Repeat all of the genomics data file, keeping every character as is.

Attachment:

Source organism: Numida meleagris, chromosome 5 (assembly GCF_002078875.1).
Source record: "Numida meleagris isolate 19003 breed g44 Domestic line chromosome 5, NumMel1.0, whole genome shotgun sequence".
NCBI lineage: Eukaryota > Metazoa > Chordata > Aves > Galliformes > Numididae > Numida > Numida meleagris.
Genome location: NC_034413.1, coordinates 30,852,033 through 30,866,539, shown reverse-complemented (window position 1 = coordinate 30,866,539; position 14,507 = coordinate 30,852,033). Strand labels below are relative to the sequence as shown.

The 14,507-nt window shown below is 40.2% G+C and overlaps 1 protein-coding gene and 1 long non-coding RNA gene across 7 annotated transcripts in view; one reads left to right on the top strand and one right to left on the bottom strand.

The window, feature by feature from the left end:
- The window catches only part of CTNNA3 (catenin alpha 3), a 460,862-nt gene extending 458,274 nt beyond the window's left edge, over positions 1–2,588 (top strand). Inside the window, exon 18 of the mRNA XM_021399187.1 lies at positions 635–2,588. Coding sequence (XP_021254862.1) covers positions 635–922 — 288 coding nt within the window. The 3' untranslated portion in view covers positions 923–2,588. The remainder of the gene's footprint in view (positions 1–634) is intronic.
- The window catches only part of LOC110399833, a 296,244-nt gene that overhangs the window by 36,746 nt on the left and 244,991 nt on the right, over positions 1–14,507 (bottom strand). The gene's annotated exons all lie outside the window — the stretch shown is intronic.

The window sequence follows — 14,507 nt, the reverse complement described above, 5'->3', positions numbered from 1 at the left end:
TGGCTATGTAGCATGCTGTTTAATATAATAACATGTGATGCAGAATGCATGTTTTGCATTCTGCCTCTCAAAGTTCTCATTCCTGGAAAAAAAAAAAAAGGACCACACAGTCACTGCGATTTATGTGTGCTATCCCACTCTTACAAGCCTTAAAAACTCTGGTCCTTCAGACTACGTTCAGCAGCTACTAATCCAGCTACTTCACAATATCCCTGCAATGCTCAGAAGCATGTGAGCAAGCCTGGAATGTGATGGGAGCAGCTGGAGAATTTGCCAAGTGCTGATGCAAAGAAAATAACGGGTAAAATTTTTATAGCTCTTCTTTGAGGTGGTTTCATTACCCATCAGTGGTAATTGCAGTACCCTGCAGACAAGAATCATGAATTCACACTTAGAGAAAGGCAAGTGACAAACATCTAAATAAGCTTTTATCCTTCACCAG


Source organism: Numida meleagris, chromosome 5 (assembly GCF_002078875.1).
Source record: "Numida meleagris isolate 19003 breed g44 Domestic line chromosome 5, NumMel1.0, whole genome shotgun sequence".
NCBI lineage: Eukaryota > Metazoa > Chordata > Aves > Galliformes > Numididae > Numida > Numida meleagris.
Genome location: NC_034413.1, coordinates 30,852,033 through 30,866,539, shown reverse-complemented (window position 1 = coordinate 30,866,539; position 14,507 = coordinate 30,852,033). Strand labels below are relative to the sequence as shown.

The 14,507-nt window shown below is 40.2% G+C and overlaps 1 protein-coding gene and 1 long non-coding RNA gene across 7 annotated transcripts in view; one reads left to right on the top strand and one right to left on the bottom strand.

The window, feature by feature from the left end:
- The window catches only part of CTNNA3 (catenin alpha 3), a 460,862-nt gene extending 458,274 nt beyond the window's left edge, over positions 1–2,588 (top strand). Inside the window, exon 18 of the mRNA XM_021399187.1 lies at positions 635–2,588. Coding sequence (XP_021254862.1) covers positions 635–922 — 288 coding nt within the window. The 3' untranslated portion in view covers positions 923–2,588. The remainder of the gene's footprint in view (positions 1–634) is intronic.
- The window catches only part of LOC110399833, a 296,244-nt gene that overhangs the window by 36,746 nt on the left and 244,991 nt on the right, over positions 1–14,507 (bottom strand). The gene's annotated exons all lie outside the window — the stretch shown is intronic.

The window sequence follows — 14,507 nt, the reverse complement described above, 5'->3', positions numbered from 1 at the left end:
TGGCTATGTAGCATGCTGTTTAATATAATAACATGTGATGCAGAATGCATGTTTTGCATTCTGCCTCTCAAAGTTCTCATTCCTGGAAAAAAAAAAAAAGGACCACACAGTCACTGCGATTTATGTGTGCTATCCCACTCTTACAAGCCTTAAAAACTCTGGTCCTTCAGACTACGTTCAGCAGCTACTAATCCAGCTACTTCACAATATCCCTGCAATGCTCAGAAGCATGTGAGCAAGCCTGGAATGTGATGGGAGCAGCTGGAGAATTTGCCAAGTGCTGATGCAAAGAAAATAACGGGTAAAATTTTTATAGCTCTTCTTTGAGGTGGTTTCATTACCCATCAGTGGTAATTGCAGTACCCTGCAGACAAGAATCATGAATTCACACTTAGAGAAAGGCAAGTGACAAACATCTAAATAAGCTTTTATCCTTCACCAG